EDGEWATER — Activists invited a Chicago real estate mogul with big plans for the North Side to an Edgewater church to discuss affordable housing in his developments — but he skipped the meeting.
So they brought it to his Gold Coast home.
About 50-60 people made the trek Thursday night to the home of Jay Michael, a partner at FLATS Chicago, which has purchased seven buildings in Uptown, Edgewater and Rogers Park with the intention of remodeling them and rebranding them as upscale apartments.
"This neighborhood of ours has room for all," the protesters sang. "This little neighborhood of ours we aren't going to let it fall."
Social justice group Organization of the Northeast had invited Michael to a meeting at North Shore Baptist Church to hear its demands that he commit to setting aside 20 percent of all units for affordable housing.
Affordable housing proponents at the meeting accused FLATS of hurting economic and ethnic diversity in the neighborhood and said more than 1,200 units that had been affordable would be lost.
More than 100 people attended the meeting.
But not Michael.
And the lone FLATS representative sent to speak with the group was apparently not good enough for activists. ONE co-chair Mini Reddy posed questions to FLATS representative Sherri Kranz.
“Sherri, do you speak with the full authority and backing of FLATS?” Reddy asked.
“I’ve come to speak on behalf of FLATS, yes,” Kranz answered. “I have their full backing and authority.”
“Thank you,” Reddy said. “And are you willing to make commitments on behalf of FLATS Chicago?”
Kranz replied that she had come to represent FLATS and would be making a statement and addressing concerns. Reddy asked her question several more times, pushing for a yes or no answer.
Kranz finally said no, that it was beyond her power to make any commitments. That was the deal-breaker.
“Well thank you Sherri," Reddy said. "We had actually hoped to talk to someone who is willing and able to make commitments on behalf of FLATS, that’s the reason why we all gathered here, and we really appreciate that you came out here. However, at this point, I don’t think we have anything further to discuss.”
Kranz, understanding that she would not be allowed to speak, stood, gathered her things and went to the back of the room.
ONE staff then asked her to move out into the hallway, where a visibly enraged Kranz complained about not being allowed to speak and not being allowed back inside the meeting.
“You’re denying me access to the meeting?" Kranz asked. “You’re making statements behind the back of FLATS Chicago and not allowing me to hear what’s being said? Is that what you’re saying?”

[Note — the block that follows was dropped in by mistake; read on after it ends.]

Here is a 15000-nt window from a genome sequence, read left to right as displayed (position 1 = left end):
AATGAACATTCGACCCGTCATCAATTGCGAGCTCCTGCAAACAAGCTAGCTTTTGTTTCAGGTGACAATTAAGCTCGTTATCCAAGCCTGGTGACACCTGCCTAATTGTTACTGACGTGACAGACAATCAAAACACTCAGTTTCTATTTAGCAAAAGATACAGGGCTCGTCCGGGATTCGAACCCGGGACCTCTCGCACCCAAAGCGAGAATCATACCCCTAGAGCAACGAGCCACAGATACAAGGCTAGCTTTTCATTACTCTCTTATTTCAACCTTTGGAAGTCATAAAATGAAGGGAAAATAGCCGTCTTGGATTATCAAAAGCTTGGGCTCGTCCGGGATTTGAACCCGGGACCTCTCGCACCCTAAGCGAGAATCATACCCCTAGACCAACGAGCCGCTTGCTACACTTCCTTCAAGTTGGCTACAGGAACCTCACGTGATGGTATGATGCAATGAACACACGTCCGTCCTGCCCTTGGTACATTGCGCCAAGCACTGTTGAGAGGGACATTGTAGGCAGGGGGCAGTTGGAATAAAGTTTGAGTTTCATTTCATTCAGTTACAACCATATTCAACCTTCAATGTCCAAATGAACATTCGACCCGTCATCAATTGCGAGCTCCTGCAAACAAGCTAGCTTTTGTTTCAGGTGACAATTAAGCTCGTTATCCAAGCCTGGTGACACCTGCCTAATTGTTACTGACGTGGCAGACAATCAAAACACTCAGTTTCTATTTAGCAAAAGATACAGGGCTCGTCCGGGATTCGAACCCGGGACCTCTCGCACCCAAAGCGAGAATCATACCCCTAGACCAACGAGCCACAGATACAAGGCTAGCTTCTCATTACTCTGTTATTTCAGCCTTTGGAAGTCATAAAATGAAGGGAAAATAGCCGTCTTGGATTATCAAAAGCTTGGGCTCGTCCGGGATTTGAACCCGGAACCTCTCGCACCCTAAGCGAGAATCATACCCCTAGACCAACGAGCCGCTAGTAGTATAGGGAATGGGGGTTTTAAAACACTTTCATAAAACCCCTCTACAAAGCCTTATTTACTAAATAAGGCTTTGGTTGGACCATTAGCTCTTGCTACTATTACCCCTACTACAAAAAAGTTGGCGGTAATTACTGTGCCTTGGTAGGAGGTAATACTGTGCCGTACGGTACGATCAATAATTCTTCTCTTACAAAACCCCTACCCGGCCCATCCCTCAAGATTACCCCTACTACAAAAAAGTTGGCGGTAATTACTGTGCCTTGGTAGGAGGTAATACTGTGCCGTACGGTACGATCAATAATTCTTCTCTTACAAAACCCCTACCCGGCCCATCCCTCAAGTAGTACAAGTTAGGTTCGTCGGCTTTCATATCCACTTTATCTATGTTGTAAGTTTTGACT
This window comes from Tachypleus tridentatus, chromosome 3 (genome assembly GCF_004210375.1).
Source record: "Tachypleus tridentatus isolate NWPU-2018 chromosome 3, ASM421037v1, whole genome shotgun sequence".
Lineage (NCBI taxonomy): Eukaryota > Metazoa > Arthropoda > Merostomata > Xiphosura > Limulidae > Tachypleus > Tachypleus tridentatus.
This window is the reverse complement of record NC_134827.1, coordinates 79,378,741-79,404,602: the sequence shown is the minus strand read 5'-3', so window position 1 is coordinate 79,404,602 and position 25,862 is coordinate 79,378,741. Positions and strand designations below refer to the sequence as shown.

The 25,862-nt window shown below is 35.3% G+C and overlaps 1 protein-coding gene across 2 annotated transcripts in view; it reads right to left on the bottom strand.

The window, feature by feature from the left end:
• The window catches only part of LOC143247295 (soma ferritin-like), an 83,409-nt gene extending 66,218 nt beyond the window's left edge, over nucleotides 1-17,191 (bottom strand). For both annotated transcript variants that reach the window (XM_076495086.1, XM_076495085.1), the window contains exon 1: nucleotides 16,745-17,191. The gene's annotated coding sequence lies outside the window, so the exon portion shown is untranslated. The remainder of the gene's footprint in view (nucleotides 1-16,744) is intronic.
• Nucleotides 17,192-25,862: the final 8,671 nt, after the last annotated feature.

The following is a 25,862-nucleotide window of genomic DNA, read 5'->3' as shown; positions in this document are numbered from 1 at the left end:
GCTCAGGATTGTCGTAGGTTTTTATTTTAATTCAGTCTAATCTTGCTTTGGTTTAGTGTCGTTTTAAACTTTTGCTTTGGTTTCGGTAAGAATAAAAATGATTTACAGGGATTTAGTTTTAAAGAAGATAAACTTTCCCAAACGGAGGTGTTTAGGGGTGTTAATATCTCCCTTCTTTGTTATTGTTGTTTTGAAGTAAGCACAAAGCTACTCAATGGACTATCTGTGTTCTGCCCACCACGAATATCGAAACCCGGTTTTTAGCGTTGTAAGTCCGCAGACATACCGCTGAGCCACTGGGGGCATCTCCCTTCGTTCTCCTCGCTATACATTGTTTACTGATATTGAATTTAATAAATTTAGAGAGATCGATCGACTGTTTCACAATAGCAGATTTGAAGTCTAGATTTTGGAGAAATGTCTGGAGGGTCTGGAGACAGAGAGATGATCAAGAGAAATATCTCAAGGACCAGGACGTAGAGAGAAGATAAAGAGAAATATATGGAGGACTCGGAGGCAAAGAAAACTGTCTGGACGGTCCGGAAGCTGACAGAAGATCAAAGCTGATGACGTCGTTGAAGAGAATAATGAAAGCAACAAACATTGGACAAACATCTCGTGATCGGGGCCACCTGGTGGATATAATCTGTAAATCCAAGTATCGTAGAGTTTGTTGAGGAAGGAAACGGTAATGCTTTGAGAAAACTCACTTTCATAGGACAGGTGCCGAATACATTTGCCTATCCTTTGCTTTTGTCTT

Within a few minutes, about 60 people left the room and boarded two school buses headed for Michael's Gold Coast home.
"People are getting priced out of their homes," said Gloria Evenson, a representative of First Immanuel Lutheran Church on the Near West Side. "And they have no place to go."
Members of ONE tried to deliver a letter of protest to Michael, but the doorman turned them away, and protesters continued marching in front of the building for at least 15 minutes before leaving.
Michael said later Thursday night that he and his company would never communicate with ONE again.
"I’ll never be able to trust them," he said when reached by phone. "They've threatened my personal life, my personal home — I’ll never trust them."
Michael likened ONE to a bully, saying that he would never go into a meeting like the one Thursday night "to have people bark at me in a big room."
"I gave an inch, and I got burned," Michael said. "I’m not sorry that we’ve dealt with tenants the way we have."
A ONE news release acknowledged Michael's efforts to help relocate displaced tenants in buildings he has bought, but said "It is predicted that former tenants may need to be moved as far as out of state."
ONE spokeswoman Mimi Harris said her group has met with Michael numerous times in the last year.
"And nothing was happening at all," Harris said. "He was very charming. He acted like he was ready to work with us. But he would not get specific about anything. He apparently does not intend to do any affordable housing.”
Michael "wants to maximize his profits, and doesn't care about any kind of balance," she said.
The FLATS buildings are 1025 W. Sunnyside Ave., 1050 W. Wilson Ave., 1325 W. Wilson Ave., 5718 N. Winthrop Ave., 5411 N. Winthrop Ave., 5051 N. Kenmore Ave. and 4875 N. Magnolia Ave.
Some of the structures are buildings other developers might run from, distressed properties in need of repair and renovation, including single room occupancy facilities for poor tenants on fixed incomes.
The plan is to flip the units and cash in big on market-rate apartments starting at $800 a month for a mini-studio, which is nearly twice as much as the $450 to $500 that SRO residents typically pay.